I’m proud to offer this conversation with Malcolm, which gives you the singular opportunity to hear his wonderful voice and persona, to get a sense of why Malcolm and Heyday are so important and meaningful to so many – and what an impact a truly independent publisher can have.

Running time: 47 minutes. Enjoy!
The Heyday of Malcolm MargolinHeyday No Cal

 

Ohlone Way Malcolm Margolin 2

David Wilk talks to Kieron Smith about The Best Little Bookshop

October 2, 2014 by  
Filed under PublishingTalks, The Future

kieron-smith-newPublishing Talks began as a series of conversations with book industry professionals and others involved in media and technology about the future of publishing, books, and culture.  As we continue to experience disruption and change in all media businesses, I’ve been talking with some of the people involved in our industry about how they believe publishing might evolve as our culture is affected by technology and the ebb and flow of civilization and  economics.

I’ve now expanded the series to include conversations that go beyond the future of publishing.  I’ve talked with editors and publishers who have been innovators and leaders in independent publishing in the past and into the present, and will continue to explore the ebb and flow of writing, books, and publishing in all sorts of forms and formats, as change continues to be the one constant we can count on.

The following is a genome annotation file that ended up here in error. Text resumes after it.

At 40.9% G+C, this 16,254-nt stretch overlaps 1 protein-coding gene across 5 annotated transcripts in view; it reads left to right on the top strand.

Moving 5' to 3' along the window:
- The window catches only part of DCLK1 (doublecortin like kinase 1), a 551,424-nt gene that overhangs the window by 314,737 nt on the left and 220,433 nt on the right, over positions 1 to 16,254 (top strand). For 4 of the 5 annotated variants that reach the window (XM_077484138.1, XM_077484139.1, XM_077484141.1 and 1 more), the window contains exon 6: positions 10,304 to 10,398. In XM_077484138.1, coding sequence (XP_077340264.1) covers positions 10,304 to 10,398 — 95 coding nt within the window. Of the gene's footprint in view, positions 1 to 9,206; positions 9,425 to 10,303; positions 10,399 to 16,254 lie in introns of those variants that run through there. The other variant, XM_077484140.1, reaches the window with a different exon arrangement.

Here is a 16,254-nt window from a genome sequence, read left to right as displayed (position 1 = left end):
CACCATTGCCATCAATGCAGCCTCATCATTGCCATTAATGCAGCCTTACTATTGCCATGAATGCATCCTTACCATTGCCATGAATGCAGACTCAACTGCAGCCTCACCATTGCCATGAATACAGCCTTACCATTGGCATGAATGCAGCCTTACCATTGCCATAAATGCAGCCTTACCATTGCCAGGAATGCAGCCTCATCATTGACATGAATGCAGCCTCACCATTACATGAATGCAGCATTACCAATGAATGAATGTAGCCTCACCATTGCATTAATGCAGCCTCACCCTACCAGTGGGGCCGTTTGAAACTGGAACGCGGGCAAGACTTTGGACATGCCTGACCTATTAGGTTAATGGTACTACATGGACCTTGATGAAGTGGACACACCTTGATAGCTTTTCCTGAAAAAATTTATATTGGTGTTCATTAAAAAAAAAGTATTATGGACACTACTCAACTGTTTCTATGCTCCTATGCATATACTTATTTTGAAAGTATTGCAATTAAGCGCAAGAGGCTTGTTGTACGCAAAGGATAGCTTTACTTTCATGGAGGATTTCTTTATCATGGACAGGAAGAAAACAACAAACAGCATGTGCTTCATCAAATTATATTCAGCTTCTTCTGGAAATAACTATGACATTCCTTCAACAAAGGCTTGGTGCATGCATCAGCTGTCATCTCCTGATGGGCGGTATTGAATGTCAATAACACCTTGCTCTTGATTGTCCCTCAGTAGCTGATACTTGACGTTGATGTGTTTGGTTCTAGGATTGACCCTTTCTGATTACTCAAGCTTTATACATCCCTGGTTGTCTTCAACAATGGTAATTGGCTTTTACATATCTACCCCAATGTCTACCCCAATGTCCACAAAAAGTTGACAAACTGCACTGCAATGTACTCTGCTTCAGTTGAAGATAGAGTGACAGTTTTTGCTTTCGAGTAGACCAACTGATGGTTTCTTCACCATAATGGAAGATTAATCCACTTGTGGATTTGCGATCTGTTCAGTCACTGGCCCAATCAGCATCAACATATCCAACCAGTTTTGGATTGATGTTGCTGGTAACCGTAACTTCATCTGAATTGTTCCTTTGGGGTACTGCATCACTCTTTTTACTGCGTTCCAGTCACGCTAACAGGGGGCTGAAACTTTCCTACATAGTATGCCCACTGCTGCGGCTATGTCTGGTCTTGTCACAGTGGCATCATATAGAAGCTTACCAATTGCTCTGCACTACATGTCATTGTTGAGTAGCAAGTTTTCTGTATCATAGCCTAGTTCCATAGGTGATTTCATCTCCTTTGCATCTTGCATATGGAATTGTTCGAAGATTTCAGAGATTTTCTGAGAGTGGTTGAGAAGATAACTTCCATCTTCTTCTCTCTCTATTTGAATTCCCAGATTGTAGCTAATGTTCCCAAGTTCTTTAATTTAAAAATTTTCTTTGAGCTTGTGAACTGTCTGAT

It’s my hope that these conversations can help us understand the outlines of what is happening in publishing and writing, and how we might ourselves interact with and influence the future of publishing as it unfolds.

UPDATE: as of January 27, 2015, it was announced that (sadly) Best Little Bookshop will be closing and Kieron Smith moving on to other pursuits. Still, this discussion ought to remain interesting to anyone who is thinking about bookselling and consumer interaction with books.

Kieron Smith is a long time bookseller and founder of the new online bookstore, The Best Little Bookshop. This new site takes a different approach to online retail book selling than others have done. There is much more emphasis on curation, more in-depth presentation of books and publishers, social interaction onsite from customers, and importantly, the participation of other booksellers from the outset. And the store, while based in the UK, is friendly to buyers from other countries. I’ve spent a fair amount of time playing around with BLB, and for me, it’s a great experience. I’ve discovered books and publishers I’ve never heard of and that I am interested in reading and buying. I’m looking forward to seeing how Kieron and his team integrate other booksellers into the store experience and how its community of users will influence the direction the store takes in the future.